Then there’s Jasper, Hig’s dog. Jasper is in many ways what keeps Hig going—the familiar he needs in a world absent his wife (plague), his unborn child (plague) and everyone he ever knew (plague). Jasper provides the steady, calming presence that only an animal can, and the fact that he also munches on people killed by Hig or Bangley is just another indicator of the moral gray area to which one must acclimate in times of great crisis.

Of course, what makes The Dog Stars special isn’t its plot, which is reminiscent of myriad other books and movies (The Passage, 28 Days Later, The Road, Blindness, The Walking Dead, etc.) What makes it special is the voice: the understated and elegant way in which Hig describes his life, the care he takes to follow a studied routine, the quiet yearning he feels to know what else might be out there. Hig is neither ready for death nor passionate about survival. As he says on page 103: “To multiply the years and divide by the desire to live is a kind of false accounting.”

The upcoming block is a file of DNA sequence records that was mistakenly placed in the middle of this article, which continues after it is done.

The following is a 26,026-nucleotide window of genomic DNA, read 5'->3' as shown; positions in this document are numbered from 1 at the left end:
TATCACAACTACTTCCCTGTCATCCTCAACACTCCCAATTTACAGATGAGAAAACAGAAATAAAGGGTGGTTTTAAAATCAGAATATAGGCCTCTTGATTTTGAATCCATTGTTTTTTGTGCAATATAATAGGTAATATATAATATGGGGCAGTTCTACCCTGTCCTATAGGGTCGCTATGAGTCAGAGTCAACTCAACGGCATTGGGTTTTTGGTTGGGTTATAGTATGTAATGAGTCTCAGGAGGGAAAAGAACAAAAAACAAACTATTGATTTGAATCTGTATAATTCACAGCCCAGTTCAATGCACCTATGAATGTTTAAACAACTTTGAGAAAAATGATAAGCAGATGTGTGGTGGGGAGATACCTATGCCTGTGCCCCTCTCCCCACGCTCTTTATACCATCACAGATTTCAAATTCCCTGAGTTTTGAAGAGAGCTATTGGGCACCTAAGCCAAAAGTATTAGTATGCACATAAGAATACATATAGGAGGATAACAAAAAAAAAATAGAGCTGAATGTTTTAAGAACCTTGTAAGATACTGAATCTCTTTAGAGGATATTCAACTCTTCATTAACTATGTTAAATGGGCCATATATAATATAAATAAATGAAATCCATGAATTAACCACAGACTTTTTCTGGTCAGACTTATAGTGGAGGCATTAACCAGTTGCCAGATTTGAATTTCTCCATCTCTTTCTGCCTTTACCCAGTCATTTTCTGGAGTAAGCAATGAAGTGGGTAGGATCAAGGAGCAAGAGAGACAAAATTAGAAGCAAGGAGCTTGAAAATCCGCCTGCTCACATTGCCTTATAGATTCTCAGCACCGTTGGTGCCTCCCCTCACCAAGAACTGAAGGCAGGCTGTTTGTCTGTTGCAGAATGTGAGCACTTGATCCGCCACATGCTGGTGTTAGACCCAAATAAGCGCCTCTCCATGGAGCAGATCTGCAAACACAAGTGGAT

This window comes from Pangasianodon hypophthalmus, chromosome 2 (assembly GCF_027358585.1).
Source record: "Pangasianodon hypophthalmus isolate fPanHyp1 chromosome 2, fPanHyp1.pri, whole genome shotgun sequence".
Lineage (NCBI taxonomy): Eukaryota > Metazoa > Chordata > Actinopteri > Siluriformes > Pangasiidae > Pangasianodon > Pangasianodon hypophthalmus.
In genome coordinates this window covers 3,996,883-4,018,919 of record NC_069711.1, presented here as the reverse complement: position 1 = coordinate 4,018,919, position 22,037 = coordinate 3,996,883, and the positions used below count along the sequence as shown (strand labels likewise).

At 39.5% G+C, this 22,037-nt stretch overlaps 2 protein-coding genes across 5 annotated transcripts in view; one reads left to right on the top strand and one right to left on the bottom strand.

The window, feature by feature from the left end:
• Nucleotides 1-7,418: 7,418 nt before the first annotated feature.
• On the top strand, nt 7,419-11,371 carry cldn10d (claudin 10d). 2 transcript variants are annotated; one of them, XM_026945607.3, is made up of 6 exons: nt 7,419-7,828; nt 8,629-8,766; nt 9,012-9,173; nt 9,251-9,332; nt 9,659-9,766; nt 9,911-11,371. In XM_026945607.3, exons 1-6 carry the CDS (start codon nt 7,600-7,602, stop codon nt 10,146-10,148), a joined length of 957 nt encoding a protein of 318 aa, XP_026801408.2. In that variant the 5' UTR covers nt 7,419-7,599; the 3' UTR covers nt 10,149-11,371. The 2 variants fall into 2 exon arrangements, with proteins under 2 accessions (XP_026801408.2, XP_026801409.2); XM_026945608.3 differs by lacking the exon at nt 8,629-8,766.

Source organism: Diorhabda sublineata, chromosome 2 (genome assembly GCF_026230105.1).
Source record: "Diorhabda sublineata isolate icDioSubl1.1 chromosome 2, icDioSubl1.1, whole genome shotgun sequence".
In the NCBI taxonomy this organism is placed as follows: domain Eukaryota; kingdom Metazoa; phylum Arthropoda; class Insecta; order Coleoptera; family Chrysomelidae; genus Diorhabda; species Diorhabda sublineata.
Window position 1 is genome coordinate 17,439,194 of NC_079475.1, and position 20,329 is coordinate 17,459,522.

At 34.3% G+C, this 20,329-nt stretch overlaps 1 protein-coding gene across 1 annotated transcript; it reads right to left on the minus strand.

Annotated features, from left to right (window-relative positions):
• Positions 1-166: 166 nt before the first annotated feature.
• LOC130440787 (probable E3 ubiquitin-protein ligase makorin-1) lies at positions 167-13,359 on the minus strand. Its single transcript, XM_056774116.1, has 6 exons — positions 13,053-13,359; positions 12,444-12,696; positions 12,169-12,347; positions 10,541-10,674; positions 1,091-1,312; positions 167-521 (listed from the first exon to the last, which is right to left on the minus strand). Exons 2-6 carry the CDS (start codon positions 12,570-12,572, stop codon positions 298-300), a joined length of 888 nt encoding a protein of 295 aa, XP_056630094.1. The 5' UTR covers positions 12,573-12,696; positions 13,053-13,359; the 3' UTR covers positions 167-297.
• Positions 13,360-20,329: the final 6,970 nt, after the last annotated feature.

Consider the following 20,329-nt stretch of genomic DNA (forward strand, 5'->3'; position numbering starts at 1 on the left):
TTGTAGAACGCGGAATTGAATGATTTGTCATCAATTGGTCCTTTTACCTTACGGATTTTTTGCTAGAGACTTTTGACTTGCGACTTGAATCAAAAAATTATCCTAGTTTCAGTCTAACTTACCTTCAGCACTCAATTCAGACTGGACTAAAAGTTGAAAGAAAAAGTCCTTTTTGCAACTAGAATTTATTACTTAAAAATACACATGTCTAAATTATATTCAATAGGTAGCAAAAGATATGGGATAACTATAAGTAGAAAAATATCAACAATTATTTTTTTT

Hig’s ambivalence—contrasted by Bangley’s devotion to survival and Jasper’s innocent assumption of it—is what makes TDS both poignant and thought-provoking. Because once you’re past all the sickness and death and collapsing of modern civilization, what are you really left with? Needs to fill—water, food, fuel, safety—and time to kill. It’s one thing to survive an apocalypse; figuring out why you bothered is another thing entirely.

Even including Beautiful Ruins, The Dogs Stars is easily the best book I’ve read this year. It’s gripping and suspenseful, while never failing to be beautiful and sad and inspiring. It’s also surprisingly witty. I’m sure it will make for a lovely movie. That I won’t see. Because sometimes just the book is perfect enough.

4papercutsTITLE: The Dog Stars